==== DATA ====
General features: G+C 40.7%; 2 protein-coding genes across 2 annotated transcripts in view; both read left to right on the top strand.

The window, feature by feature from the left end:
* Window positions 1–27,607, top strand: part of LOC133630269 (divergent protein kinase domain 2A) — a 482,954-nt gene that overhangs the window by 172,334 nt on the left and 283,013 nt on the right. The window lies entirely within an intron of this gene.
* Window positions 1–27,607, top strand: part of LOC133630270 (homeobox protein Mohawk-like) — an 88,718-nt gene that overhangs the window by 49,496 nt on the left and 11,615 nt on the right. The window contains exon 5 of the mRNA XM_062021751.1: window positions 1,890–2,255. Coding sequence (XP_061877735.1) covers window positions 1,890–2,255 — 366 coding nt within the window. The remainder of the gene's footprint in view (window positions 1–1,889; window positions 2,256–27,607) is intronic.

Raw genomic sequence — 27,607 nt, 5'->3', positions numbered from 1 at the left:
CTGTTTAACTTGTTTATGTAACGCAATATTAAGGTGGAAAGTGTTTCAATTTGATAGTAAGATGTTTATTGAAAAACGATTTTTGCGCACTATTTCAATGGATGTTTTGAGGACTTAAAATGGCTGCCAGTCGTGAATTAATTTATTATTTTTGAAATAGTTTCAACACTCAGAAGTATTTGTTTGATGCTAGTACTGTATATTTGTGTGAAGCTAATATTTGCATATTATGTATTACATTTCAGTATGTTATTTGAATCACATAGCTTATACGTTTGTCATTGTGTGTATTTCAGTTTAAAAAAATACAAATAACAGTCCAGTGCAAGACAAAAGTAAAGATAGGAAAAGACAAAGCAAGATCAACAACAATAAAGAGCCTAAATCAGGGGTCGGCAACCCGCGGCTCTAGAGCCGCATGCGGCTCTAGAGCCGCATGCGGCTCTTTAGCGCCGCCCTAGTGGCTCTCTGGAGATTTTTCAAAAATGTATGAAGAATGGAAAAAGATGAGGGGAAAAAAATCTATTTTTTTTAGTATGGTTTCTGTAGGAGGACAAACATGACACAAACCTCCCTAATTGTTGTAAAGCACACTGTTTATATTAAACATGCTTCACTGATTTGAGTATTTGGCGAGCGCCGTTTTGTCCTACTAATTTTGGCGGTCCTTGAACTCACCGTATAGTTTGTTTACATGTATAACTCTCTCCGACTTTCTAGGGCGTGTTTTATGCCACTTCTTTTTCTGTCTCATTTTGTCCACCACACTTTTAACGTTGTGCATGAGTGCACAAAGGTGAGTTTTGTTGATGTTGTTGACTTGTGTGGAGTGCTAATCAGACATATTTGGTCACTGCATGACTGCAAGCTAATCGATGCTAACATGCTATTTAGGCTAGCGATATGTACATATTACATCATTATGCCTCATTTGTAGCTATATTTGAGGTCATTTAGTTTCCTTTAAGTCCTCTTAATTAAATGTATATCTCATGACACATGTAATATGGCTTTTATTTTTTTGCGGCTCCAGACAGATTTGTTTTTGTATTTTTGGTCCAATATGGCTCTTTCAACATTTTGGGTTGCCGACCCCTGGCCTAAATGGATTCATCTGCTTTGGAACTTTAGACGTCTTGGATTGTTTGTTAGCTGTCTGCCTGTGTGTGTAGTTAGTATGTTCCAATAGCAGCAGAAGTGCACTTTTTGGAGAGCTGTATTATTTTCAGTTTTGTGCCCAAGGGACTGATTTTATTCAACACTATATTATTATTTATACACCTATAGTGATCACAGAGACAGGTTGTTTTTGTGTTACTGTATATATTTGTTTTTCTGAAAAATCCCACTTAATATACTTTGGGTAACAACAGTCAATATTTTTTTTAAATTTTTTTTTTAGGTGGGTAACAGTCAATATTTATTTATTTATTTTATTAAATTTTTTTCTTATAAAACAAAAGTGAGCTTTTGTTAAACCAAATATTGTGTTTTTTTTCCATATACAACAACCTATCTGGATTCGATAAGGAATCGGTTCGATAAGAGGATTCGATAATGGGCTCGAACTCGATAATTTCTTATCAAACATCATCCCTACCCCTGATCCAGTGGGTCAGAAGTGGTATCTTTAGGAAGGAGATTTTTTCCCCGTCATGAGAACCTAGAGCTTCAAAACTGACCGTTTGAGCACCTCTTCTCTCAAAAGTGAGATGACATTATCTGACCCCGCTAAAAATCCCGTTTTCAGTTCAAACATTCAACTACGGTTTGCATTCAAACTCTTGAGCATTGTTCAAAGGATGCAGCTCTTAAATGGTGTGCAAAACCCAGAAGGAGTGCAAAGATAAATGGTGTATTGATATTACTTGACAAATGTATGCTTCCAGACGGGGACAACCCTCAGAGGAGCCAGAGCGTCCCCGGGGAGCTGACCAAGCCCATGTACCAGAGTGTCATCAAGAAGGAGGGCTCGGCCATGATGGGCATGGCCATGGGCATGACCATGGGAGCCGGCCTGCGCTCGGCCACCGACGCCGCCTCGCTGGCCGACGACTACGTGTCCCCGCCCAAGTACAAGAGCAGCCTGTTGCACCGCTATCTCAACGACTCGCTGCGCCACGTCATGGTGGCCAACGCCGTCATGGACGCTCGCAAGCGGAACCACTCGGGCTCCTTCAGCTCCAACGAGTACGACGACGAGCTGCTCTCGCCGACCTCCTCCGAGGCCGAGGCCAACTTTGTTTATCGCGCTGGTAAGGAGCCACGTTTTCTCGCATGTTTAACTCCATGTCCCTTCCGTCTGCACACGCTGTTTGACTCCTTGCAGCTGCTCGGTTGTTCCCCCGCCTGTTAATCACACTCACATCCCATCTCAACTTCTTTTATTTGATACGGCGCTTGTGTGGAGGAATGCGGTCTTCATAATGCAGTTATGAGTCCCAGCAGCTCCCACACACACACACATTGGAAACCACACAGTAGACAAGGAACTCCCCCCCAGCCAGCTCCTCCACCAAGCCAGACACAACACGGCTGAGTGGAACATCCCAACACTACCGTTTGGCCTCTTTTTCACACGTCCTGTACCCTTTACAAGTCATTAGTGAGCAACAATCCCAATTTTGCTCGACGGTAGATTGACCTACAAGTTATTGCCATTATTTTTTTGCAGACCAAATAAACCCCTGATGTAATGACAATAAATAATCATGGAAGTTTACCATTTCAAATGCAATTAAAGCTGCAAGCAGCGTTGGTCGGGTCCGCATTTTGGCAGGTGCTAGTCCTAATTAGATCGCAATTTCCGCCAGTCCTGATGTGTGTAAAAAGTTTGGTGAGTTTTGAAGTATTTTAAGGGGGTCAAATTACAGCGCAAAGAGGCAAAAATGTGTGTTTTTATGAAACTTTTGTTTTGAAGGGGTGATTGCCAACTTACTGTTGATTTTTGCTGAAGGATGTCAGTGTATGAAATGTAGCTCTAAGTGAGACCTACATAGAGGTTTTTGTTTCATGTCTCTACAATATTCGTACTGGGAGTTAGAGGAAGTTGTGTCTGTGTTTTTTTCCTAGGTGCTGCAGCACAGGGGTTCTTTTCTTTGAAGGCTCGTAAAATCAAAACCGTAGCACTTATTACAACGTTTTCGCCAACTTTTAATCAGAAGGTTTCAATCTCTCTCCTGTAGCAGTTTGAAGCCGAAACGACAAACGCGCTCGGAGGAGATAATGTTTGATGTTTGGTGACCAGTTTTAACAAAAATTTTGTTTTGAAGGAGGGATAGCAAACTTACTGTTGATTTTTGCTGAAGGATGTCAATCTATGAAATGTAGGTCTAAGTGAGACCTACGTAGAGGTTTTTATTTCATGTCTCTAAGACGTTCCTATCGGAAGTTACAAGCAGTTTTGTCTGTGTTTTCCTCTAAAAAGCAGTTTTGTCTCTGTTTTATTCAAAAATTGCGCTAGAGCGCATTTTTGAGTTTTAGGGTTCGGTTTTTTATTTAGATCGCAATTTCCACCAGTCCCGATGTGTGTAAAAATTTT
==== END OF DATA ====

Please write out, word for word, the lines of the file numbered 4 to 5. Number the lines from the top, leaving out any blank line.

* Window positions 1–27,607, top strand: part of LOC133630270 (homeobox protein Mohawk-like) — an 88,718-nt gene that overhangs the window by 49,496 nt on the left and 11,615 nt on the right. The window contains exon 5 of the mRNA XM_062021751.1: window positions 1,890–2,255. Coding sequence (XP_061877735.1) covers window positions 1,890–2,255 — 366 coding nt within the window. The remainder of the gene's footprint in view (window positions 1–1,889; window positions 2,256–27,607) is intronic.

Raw genomic sequence — 27,607 nt, 5'->3', positions numbered from 1 at the left: